In line with its convergence strategy, True positions Wi-Fi as another way to deliver its exclusive content, including TV programs, games and news,, as well as a way to access the Internet, seeing increasing smartphone penetration and social networking as key drivers of usage. True began to see a clear need for Wi-Fi access with the launch of the

iPhone in 2007. The operator sees Wi-Fi as a key factor in the success it has had with the iPhone – it was the first operator to officially launch the device in Thailand and remains the largest iPhone operator-provider in the country – and also for its success with smartphones in general.

Today, around 60% of True’s Wi-Fi traffic is generated by smartphones, while tablet-originated Wi-Fi use is growing rapidly. In terms of specific usage, Web browsing, accessing True’s exclusive content and social networking are the most popular services that users access over Wi-Fi.

Strategic goals

True has four main strategic goals for its Wi-Fi network:

1. To differentiate from its rivals in terms of the quality, ease-of-use and coverage of its Wi-Fi network.

2. To enhance its customers’ experience.

3. To increase revenues. 4. To offload traffic from its 3G


Market positioning

True’s mobile and broadband subscribers pay THB100 (US$3.30) per month to access the Wi-Fi network. The network is not open to those who are not True subscribers except with a prepaid package available on an online basis. However, the operator doesn’t market

this package very aggressively as it focuses overwhelmingly on positioning the network as a way to generate use from its subscribers and to attract fixed and mobile customers from rivals.

True markets its Wi-Fi network to complement its 3G network in order to communicate and differentiate its mobile broadband coverage, rather than emphasizing one or other in isolation (see fig.).

In July, True began to roll out an 802.11n network aimed at high-end subscribers. This network offers 100Mbps download speeds for a subscription of THB300 per month to True’s existing broadband and mobile customers. The operator aims to roll this network out to 700 locations by the end of 2011. For True, seamless MAC-address-based authentication will enhance its users’ Wi-Fi experience; it is a principal differentiator for the operator over rival Wi-Fi providers for the moment. Seamless handover between 3G and Wi-Fi networks is also an important differentiator; True sees it as the key to offering the best experience of accessing the Internet while on the go. True has been actively participating in the development of seamless authentication technology in various forums and organizations.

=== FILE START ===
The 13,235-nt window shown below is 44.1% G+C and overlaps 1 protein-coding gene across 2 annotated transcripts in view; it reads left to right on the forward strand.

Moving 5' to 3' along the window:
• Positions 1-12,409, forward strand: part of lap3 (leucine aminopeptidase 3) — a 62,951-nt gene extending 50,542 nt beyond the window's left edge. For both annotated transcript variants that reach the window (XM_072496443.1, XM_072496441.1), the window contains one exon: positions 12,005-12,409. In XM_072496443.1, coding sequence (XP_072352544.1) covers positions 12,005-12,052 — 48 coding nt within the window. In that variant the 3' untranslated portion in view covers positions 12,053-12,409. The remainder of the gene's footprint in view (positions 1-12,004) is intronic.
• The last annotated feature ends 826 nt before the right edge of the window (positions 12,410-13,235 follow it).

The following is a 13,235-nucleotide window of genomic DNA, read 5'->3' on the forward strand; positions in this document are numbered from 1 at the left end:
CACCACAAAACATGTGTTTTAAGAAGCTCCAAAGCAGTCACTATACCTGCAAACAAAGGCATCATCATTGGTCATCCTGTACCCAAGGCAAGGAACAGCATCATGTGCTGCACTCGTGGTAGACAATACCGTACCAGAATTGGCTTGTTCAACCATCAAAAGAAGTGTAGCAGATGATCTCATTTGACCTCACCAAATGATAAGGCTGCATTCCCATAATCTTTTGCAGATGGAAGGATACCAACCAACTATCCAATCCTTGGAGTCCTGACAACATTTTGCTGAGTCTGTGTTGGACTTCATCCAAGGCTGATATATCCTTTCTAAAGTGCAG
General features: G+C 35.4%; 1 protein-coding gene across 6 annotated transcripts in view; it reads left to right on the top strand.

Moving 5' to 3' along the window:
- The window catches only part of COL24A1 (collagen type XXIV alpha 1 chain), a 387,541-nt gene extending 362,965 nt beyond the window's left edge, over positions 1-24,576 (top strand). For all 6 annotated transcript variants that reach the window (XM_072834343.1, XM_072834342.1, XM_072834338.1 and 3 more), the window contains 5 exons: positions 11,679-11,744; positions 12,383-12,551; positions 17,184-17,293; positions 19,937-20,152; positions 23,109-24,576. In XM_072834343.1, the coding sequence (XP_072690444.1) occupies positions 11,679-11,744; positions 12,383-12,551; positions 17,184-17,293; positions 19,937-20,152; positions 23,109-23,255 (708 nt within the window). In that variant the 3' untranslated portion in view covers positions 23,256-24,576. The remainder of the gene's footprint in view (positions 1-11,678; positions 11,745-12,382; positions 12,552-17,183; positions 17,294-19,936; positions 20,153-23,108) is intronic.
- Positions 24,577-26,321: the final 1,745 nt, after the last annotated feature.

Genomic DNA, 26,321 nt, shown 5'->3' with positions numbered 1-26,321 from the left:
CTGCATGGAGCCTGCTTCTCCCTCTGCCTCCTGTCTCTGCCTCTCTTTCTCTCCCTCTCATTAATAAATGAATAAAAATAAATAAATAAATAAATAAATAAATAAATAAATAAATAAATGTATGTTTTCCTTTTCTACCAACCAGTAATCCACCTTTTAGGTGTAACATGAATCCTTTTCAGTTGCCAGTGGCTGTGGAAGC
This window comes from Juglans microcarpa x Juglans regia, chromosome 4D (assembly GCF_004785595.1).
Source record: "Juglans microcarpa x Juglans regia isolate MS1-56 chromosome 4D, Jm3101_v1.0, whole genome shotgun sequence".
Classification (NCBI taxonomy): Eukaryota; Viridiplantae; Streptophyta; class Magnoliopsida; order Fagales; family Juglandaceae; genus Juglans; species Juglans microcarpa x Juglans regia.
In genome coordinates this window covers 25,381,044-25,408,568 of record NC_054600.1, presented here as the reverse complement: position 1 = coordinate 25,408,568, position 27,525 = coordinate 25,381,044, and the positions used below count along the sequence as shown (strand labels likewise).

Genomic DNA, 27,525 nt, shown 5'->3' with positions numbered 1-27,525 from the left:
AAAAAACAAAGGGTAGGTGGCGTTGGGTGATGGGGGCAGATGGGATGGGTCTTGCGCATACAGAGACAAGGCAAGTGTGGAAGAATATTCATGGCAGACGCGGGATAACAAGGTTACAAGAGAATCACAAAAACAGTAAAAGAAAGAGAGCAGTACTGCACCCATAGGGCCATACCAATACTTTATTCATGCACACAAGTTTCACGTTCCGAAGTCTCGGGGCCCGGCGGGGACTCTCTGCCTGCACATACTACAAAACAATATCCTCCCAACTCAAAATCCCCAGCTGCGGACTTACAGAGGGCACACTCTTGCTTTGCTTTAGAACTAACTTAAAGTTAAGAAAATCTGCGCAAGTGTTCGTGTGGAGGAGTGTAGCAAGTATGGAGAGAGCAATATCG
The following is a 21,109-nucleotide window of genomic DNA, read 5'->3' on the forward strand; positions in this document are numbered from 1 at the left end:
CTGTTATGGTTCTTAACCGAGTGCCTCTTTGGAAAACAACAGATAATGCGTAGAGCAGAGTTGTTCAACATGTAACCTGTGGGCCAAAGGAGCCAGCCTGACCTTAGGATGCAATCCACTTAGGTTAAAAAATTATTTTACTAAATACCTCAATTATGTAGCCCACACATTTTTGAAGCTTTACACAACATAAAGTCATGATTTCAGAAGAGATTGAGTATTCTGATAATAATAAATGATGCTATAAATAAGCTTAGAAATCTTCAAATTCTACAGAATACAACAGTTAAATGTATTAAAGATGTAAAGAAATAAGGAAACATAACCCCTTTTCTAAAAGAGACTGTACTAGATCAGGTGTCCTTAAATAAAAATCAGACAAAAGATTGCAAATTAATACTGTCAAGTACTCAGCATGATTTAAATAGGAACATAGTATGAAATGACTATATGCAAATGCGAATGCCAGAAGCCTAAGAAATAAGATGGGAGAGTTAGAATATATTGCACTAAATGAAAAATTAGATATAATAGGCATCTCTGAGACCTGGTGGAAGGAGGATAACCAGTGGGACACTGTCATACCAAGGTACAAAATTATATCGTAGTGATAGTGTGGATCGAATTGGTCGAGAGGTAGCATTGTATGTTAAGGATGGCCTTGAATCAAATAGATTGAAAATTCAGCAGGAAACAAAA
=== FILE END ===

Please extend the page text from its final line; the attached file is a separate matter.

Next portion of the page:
True has around 800,000 Wi-Fi subscribers split roughly 50/50 between its fixed-broadband and

mobile user bases. Based on these figures, True’s monthly Wi-Fi revenues are around THB60 million (US$2 million).

True’s financial benefits from Wi-Fi also include the opex benefits derived from the technology as it enables the operator to offload a significant amount of traffic from the cellular network.


True plans to expand its Wi-Fi network in tandem with its DOCSIS 3.0 broadband network, which it is in the process of rolling out nationwide. True will use the DOCSIS network to carry its Wi-Fi traffic in areas where both are rolled out.

The operator has very aggressive Wi-Fi targets – it plans to increase the number of its Hotspots from 40,000 to 100,000 by the end of the year. True sees Wi-Fi authentication as a crucial factor that determines users’ experience of the network, and plans to upgrade to Next Generation

Hotspot based technology once it is available and mature.

The operator has found striking international roaming agreements to be a challenge because there is no standards framework for connection and clearing in place. The operator has around five operators – each a WBA member – in the pipeline to offer Wi-Fi roaming in partnership with other operators on a bilateral basis. True says that it has found the WBA’s roaming framework beneficial to finalizing agreements with other operators. In terms of national roaming, True has signed a national Wi-Fi roaming MOU with CAT to further trial and monetize its network. With the number of Thai consumers adopting convergence lifestyles on the rise, True expects that the increasing smartphone and tablet penetration, along with the increasing need to access the Internet while on the go and in public spaces, will continue to drive Wi-Fi use in Thailand – and, as a result, increase the importance of its Wi-Fi network to end users.

True’s Wi-Fi and 3G marketing message


The 68 member companies that make up the Wireless Broadband Alliance reflect the diversity and breadth of the entire Wi-Fi ecosystem, including a unique mix of operators, technology vendors, device manufacturers, roaming hub providers, content providers and other industry players. With over 40 operator members, including a broad range of integrated operators, mobile operators, broadband ISPs and pure-play Wi-Fi operators, the membership continues to reflect the strong operator heritage that has always characterised the WBA.

The membership of the Wireless Broadband Alliance has continued to grow at a strong pace during 2011 and this year has seen the single largest intake of new member companies with a total of 24 new members joining by October 2011. Major new companies that have joined the WBA during 2011 include Softbank Mobile, Time Warner Cable, TeliaSonera Mobile Networks, BSkyB and SK Telecom.